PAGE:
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Attorney tells Chamber crowd that more high-paying jobs in Orleans would solve many community issues

By Tom Rivers, Editor Posted 30 January 2018 at 11:37 am

Photo by Tom Rivers: Nathan Pace, a Medina attorney and assistant public defender, served as moderator of last Friday’s Legislative Luncheon for the Orleans County Chamber of Commerce.

GAINES – The average annual salary in Orleans County for private sector jobs is only $23,870. That is far too little for a family to make ends meet, said Nathan Pace, a Medina attorney who also works as an assistant public defender.

He represents many low-income residents in criminal cases. Pace said low-paying jobs keep families in poverty. They can’t make mortgage payments and there will be strain on a family due to the financial pressure, making it harder for them to stay together.

“We need to increase that number,” Pace said about the $23,870 average.

He served as moderator at Friday’s Legislative Luncheon organized by the Orleans County Chamber of Commerce. About 85 people attended the event.

Pace said the county needs more manufacturing jobs that pay $40,000 to $80,000 a year. Those wages would allow families to pay their bills without undue worry.

Pace said he sees people in poverty turn to crime, looking for extra money or trying to cope with the extreme stress in their lives.

One local business leader said there are good-paying jobs available, but it’s difficult to find enough committed and qualified employees.

Hinspergers Poly Industries in Medina makes custom-made pool covers and other products. It has operated in Medina since 2002. Greg Budd, the plant manager, said the company had to turn away about 10-15 percent of its business last year because of workforce instability. The extra work was instead went to a Hinspergers plant in Canada.

“It’s frustrating,” Budd told the crowd at the Chamber event. “I could have grown more.”

The company has 65 positions in Medina but last year 116 people were on the payroll. That means 51 people were briefly with the company but didn’t stay, Budd said.

“It’s extremely difficult to find good and qualified workers,” he said. “It’s a critical issue. It’s the greatest challenge I have.”

Three state legislators attended the Legislative Luncheon and said New York has much more work to become business friendly, and to attract and retain jobs – as well as dependable workers.

Michael Norris and Steve Hawley are both Assembly members with portions of their districts in Orleans County.

Norris, R-Lockport, said he favors promoting vocational training. He wants to see local school districts direct more students to those programs. Norris said the state should also step up with its support of BOCES and vocational training.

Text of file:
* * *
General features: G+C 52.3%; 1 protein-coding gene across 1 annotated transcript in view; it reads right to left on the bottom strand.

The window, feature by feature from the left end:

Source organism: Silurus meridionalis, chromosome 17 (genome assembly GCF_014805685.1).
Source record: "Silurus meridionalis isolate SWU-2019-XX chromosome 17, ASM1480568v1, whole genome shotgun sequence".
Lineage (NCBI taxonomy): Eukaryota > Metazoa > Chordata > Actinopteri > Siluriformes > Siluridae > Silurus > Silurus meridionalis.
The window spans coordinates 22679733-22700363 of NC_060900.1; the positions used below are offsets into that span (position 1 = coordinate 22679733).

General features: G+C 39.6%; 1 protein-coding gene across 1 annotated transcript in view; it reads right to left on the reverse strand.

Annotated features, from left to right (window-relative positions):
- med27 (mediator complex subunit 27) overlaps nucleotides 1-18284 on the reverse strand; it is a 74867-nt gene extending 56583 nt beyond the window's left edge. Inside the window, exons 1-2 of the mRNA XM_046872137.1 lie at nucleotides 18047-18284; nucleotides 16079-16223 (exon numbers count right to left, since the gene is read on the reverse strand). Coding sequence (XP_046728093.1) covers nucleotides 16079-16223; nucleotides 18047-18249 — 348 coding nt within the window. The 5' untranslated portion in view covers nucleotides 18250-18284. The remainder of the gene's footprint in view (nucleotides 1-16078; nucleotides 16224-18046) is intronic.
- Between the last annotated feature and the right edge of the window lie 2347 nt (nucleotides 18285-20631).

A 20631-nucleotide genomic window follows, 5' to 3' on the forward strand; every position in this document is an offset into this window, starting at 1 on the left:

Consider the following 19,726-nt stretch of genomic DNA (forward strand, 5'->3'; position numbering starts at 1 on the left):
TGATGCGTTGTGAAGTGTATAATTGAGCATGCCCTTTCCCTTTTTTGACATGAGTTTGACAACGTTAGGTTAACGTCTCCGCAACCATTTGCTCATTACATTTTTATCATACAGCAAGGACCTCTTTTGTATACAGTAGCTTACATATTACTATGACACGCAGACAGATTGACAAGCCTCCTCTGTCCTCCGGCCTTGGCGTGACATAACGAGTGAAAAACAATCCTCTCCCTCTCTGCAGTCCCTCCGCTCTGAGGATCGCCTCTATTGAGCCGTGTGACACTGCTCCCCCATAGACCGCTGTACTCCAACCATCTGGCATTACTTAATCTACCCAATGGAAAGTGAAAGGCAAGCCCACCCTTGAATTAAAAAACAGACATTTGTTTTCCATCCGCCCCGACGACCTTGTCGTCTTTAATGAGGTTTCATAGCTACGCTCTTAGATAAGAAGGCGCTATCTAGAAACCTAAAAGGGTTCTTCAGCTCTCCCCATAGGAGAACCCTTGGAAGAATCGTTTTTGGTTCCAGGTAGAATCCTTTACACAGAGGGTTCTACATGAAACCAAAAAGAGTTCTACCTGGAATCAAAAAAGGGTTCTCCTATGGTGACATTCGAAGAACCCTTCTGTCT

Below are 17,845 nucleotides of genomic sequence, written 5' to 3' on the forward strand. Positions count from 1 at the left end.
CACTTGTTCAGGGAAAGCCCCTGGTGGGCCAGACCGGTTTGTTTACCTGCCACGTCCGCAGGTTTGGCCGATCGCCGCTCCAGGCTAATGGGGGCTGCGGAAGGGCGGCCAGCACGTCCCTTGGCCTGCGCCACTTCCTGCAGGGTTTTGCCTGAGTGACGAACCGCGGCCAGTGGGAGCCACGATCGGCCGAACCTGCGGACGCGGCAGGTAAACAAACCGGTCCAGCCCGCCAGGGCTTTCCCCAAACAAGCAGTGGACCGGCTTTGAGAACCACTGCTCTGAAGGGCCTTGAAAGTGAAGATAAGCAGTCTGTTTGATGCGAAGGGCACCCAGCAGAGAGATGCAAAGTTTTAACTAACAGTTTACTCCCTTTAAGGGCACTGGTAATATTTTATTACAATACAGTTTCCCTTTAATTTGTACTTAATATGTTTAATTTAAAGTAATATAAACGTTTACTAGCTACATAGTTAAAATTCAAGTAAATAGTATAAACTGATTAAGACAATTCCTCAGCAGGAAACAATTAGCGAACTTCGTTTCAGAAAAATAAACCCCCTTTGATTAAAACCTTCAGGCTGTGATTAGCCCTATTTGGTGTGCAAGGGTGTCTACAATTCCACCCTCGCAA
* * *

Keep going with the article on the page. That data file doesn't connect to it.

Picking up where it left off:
“Job retention is one of the greatest issues we face,” Norris said. “I want to encourage the BOCES programs because these are good-paying jobs.”

State Assemblyman Michael Norris said he supports more investment in vocational training programs to help businesses have qualified employees. Others in the photo, from left, include Nathan Pace, moderator of the forum; Michael Kracker, deputy chief of staff for Congressman Chris Collins; and State Assemblyman Steve Hawley.

Norris and Hawley, R-Batavia, both decried the governor’s proposed $168 billion budget. They want to see more cuts, especially in the Medicaid program, which requires a contribution at the county level of about $8 million a year.

Hawley favors reduces business owners’ costs for workers’ compensation, for example. He wants to end the Scaffold law, which drives up insurance costs for businesses.

Rob Ortt, a state senator, was critical of the governor’s economic development efforts, which haven’t stopped the population exodus from upstate.

“If the jobs are here young people can stay here and raise families,” he said. “If they’re not, they won’t stay here.”

He said the governor has suggested eliminating tips for workers at restaurants and bars, and making them be paid at least minimum wage. Ortt said that would hurt the restaurants and bars, and also would result in lower pay for the workers who rely on tips.

“If people are leaving your state, there’s a reason,” Ortt said about the Cuomo initiatives. “There are better economic opportunities in other states.”

The legislators were asked what could be done to drive more economic development to the historic downtown business districts. Ortt noted the state has a Main Street grant program to help building owners with some renovations and upgrades. Albion, Holley and Medina have all received a Main Street grant in the past five years. Albion tried for a second Main Street grant the past two years but was rejected by the state.

Michael Kracker, the deputy chief of staff for Congressman Chris Collins, also said the recent tax reform passed by Congress and President Donald Trump is giving businesses more money for capital investments and to reward employees. Kracker called the tax reform, “a big accomplishment.”

He expects Congress will now turn to infrastructure and expanding high-speed Internet in rural areas, which he said are critical issues for businesses.

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